South Korean Christians have lit a Christmas tree-shaped tower near the tense border with North Korea, following their neighbor's rocket launch. The move defies concerns about a violent response from Pyongyang.
Seoul's Defense Ministry said that it allowed Christian groups to light the massive steel tower on Saturday, so that it would be clearly visible across the border. It's to stay lit until January 2.
Dozens of church leaders and followers put up the giant display - featuring thousands of glittering light bulbs on a tree-shaped steel tower - near the heavily-fortified border on Saturday, a defence ministry spokesman told AFP.
Pyongyang views the tower as propaganda warfare, though it has not yet responded to this year's lighting.
The lighting came 10 days after North Korea placed a satellite into orbit aboard a long-range rocket. South Korea and the U.S. say the launch was a test of banned missile technology.
The tree wasn't lit last year after officials asked Christians to refrain from doing so to avoid tension following the death of North Korean leader Kim Jong Il last December.
Before the South's "Sunshine Policy" of engagement with North Korea, launched in 1998, the seasonal lighting displays were common. Pyongyang repeatedly condemned them as "psychological warfare" by its capitalist neighbour, aimed at spreading Christianity in the isolated communist state.
The latest illumination provoked fear among some local residents who staged a protest amid concerns about potential retaliation from the North, according to Yonhap news agency.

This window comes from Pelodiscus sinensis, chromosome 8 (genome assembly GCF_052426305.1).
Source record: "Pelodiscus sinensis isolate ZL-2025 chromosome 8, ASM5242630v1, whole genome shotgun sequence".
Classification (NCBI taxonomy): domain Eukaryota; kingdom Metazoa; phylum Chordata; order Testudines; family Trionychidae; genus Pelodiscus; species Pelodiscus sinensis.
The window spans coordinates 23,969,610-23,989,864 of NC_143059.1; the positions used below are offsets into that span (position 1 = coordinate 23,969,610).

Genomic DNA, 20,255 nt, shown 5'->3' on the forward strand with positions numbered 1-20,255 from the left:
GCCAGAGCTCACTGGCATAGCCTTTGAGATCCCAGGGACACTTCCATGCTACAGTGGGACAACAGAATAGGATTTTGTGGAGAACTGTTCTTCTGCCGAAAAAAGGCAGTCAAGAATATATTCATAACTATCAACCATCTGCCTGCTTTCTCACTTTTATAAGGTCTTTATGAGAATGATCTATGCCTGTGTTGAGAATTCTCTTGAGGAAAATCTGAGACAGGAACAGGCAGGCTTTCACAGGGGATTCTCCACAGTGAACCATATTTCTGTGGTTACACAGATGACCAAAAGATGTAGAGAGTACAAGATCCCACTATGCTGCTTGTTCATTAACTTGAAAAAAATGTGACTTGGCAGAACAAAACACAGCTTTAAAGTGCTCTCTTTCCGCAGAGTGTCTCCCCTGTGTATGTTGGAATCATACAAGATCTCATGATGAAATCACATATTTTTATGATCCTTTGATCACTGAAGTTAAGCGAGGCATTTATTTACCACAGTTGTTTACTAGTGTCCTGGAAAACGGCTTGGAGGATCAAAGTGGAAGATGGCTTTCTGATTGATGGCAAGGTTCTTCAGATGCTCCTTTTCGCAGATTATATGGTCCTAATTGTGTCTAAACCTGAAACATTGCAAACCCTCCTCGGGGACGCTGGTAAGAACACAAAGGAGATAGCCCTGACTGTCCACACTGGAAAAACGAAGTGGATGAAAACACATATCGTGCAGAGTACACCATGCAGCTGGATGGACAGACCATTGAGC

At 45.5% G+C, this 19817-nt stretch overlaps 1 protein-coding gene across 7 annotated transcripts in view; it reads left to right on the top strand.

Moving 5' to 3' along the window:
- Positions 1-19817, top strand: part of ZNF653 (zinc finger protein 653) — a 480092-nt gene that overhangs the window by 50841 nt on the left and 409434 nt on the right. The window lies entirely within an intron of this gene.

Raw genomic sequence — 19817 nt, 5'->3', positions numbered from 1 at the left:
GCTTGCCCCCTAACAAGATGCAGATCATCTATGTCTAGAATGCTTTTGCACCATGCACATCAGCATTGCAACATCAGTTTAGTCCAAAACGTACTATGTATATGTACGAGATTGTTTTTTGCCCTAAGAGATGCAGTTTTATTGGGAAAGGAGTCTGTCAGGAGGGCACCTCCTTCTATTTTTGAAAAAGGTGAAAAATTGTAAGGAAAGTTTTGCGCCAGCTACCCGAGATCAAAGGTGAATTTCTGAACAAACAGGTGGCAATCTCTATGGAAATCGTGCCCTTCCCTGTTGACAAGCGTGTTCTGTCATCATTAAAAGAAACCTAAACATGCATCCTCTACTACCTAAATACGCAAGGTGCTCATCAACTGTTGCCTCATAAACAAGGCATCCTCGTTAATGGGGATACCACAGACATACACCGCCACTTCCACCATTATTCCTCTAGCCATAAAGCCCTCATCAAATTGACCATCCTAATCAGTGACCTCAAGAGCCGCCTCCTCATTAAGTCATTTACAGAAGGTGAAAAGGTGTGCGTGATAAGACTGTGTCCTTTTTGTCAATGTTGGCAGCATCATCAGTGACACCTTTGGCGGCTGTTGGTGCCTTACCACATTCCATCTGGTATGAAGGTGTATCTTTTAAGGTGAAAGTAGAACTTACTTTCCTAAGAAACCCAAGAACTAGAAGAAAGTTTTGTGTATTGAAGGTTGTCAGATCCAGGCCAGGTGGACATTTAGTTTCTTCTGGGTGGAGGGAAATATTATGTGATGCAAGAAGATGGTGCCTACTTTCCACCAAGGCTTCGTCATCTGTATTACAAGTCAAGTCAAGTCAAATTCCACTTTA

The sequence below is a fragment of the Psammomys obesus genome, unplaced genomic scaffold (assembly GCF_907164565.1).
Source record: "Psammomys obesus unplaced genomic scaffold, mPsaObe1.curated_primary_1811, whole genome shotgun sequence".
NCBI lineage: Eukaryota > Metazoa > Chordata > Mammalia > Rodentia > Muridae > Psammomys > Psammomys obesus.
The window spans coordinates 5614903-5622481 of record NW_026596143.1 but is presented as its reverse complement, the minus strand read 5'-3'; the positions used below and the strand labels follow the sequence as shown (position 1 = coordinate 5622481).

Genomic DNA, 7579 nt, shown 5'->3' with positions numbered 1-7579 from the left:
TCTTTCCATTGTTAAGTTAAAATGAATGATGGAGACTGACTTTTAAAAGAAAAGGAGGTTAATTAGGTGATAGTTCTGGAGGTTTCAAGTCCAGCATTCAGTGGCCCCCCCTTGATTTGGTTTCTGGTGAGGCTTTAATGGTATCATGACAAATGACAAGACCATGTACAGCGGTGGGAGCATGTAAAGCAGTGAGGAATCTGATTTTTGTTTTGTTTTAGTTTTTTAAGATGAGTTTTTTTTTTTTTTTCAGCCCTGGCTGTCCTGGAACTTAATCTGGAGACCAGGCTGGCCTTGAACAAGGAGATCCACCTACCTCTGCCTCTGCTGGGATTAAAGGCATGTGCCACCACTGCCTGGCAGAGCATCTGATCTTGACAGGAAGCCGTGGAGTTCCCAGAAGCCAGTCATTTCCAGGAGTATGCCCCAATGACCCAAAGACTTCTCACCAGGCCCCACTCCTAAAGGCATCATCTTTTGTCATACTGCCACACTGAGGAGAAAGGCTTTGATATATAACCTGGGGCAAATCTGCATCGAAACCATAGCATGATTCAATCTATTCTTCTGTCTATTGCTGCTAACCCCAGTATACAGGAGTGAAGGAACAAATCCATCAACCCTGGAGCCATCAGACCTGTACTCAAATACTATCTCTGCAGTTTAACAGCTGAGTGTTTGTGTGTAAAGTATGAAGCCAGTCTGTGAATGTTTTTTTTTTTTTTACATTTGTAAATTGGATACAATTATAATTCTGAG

"All residents here are left to tremble in fear...as long as the light tower stays here," a group of residents said in a statement.
Before Kim's death Pyongyang warned of "unexpected consequences" if Seoul displayed Christmas lights in 2011, and vowed unspecified retaliation.
North Korean rocket 'could reach US'
Further heightening tension, the South Korean defence ministry said on Sunday that North Korea's recent rocket launch amounted to the test of a ballistic missile, capable of carrying a half-tonne payload as far as the US west coast.
North Korea launched its three-stage Unha-3 rocket on December 12, insisting it was a purely scientific mission aimed at putting a polar-orbiting satellite in space.
Sunday's estimate was based on analysis of an oxidizer container - recovered from the rocket's first-stage splashdown site - which stored red fuming nitric acid to fuel the first-stage propellant.
"Based on our analysis and simulation, the missile is capable of flying more than 10,000 kilometers with a warhead of 500-600 kilograms," a defence ministry official told reporters.
But without any debris from the second and third stages to analyse, the official said it could not be determined if the rocket had re-entry capability - a key element of inter-continental ballistic missile (ICBM) technology.
"As additional pieces have been salvaged, we will be able to look deeper into the function and structure of North Korea's long-range rocket," said a defence ministry official quoted by Yonhap.
The communist North apparently timed the widely-condemned launch to mark the first anniversary of the death of its longtime ruler Kim Jong-Il and drum up more support for his son and successor, Kim Jong-Un.
Since the launch, Pyongyang's propaganda machine has gone into overdrive to heap praise on the ruling Kim dynasty for leading the successful mission and to urge support for the young ruler who took over a year ago.
The nuclear-armed nation has awarded medals to 101 rocket scientists and technicians who worked on the launch, the official Korean Central News Agency said Sunday.
bk/jr (AP, AFP)